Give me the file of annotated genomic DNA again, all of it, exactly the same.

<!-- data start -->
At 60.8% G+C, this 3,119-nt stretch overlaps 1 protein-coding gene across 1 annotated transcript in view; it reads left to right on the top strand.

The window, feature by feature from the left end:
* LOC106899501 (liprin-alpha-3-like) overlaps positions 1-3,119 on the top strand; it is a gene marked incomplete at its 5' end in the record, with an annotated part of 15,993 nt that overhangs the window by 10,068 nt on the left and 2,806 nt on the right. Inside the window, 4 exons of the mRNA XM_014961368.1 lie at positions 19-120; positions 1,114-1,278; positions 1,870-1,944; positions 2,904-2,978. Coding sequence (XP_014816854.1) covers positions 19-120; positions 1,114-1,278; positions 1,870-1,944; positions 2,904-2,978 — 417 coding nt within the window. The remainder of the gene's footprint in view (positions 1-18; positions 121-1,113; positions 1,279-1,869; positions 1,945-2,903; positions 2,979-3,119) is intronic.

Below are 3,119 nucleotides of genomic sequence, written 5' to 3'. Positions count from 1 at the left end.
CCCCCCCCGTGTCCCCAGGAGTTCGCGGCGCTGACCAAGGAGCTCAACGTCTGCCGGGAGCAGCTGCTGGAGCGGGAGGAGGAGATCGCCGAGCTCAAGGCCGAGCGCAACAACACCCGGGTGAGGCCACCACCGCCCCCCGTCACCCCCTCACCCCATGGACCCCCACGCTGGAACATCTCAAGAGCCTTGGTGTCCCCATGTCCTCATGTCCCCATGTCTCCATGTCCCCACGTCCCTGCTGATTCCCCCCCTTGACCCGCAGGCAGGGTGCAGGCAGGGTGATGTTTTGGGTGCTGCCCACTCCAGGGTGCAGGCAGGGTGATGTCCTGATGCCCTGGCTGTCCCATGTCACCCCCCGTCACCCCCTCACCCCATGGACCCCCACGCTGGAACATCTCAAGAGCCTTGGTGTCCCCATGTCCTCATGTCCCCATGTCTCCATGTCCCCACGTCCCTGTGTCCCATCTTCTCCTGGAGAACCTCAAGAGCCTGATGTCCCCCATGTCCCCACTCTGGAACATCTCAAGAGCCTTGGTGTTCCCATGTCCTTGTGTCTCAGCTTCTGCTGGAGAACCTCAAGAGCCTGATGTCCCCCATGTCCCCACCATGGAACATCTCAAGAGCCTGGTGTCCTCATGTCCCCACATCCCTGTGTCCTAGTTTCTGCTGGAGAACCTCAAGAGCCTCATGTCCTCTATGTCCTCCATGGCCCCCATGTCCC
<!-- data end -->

At 60.8% G+C, this 3,119-nt stretch overlaps 1 protein-coding gene across 1 annotated transcript in view; it reads left to right on the top strand.

The window, feature by feature from the left end:
* LOC106899501 (liprin-alpha-3-like) overlaps positions 1-3,119 on the top strand; it is a gene marked incomplete at its 5' end in the record, with an annotated part of 15,993 nt that overhangs the window by 10,068 nt on the left and 2,806 nt on the right. Inside the window, 4 exons of the mRNA XM_014961368.1 lie at positions 19-120; positions 1,114-1,278; positions 1,870-1,944; positions 2,904-2,978. Coding sequence (XP_014816854.1) covers positions 19-120; positions 1,114-1,278; positions 1,870-1,944; positions 2,904-2,978 — 417 coding nt within the window. The remainder of the gene's footprint in view (positions 1-18; positions 121-1,113; positions 1,279-1,869; positions 1,945-2,903; positions 2,979-3,119) is intronic.

Below are 3,119 nucleotides of genomic sequence, written 5' to 3'. Positions count from 1 at the left end.
CCCCCCCCGTGTCCCCAGGAGTTCGCGGCGCTGACCAAGGAGCTCAACGTCTGCCGGGAGCAGCTGCTGGAGCGGGAGGAGGAGATCGCCGAGCTCAAGGCCGAGCGCAACAACACCCGGGTGAGGCCACCACCGCCCCCCGTCACCCCCTCACCCCATGGACCCCCACGCTGGAACATCTCAAGAGCCTTGGTGTCCCCATGTCCTCATGTCCCCATGTCTCCATGTCCCCACGTCCCTGCTGATTCCCCCCCTTGACCCGCAGGCAGGGTGCAGGCAGGGTGATGTTTTGGGTGCTGCCCACTCCAGGGTGCAGGCAGGGTGATGTCCTGATGCCCTGGCTGTCCCATGTCACCCCCCGTCACCCCCTCACCCCATGGACCCCCACGCTGGAACATCTCAAGAGCCTTGGTGTCCCCATGTCCTCATGTCCCCATGTCTCCATGTCCCCACGTCCCTGTGTCCCATCTTCTCCTGGAGAACCTCAAGAGCCTGATGTCCCCCATGTCCCCACTCTGGAACATCTCAAGAGCCTTGGTGTTCCCATGTCCTTGTGTCTCAGCTTCTGCTGGAGAACCTCAAGAGCCTGATGTCCCCCATGTCCCCACCATGGAACATCTCAAGAGCCTGGTGTCCTCATGTCCCCACATCCCTGTGTCCTAGTTTCTGCTGGAGAACCTCAAGAGCCTCATGTCCTCTATGTCCTCCATGGCCCCCATGTCCC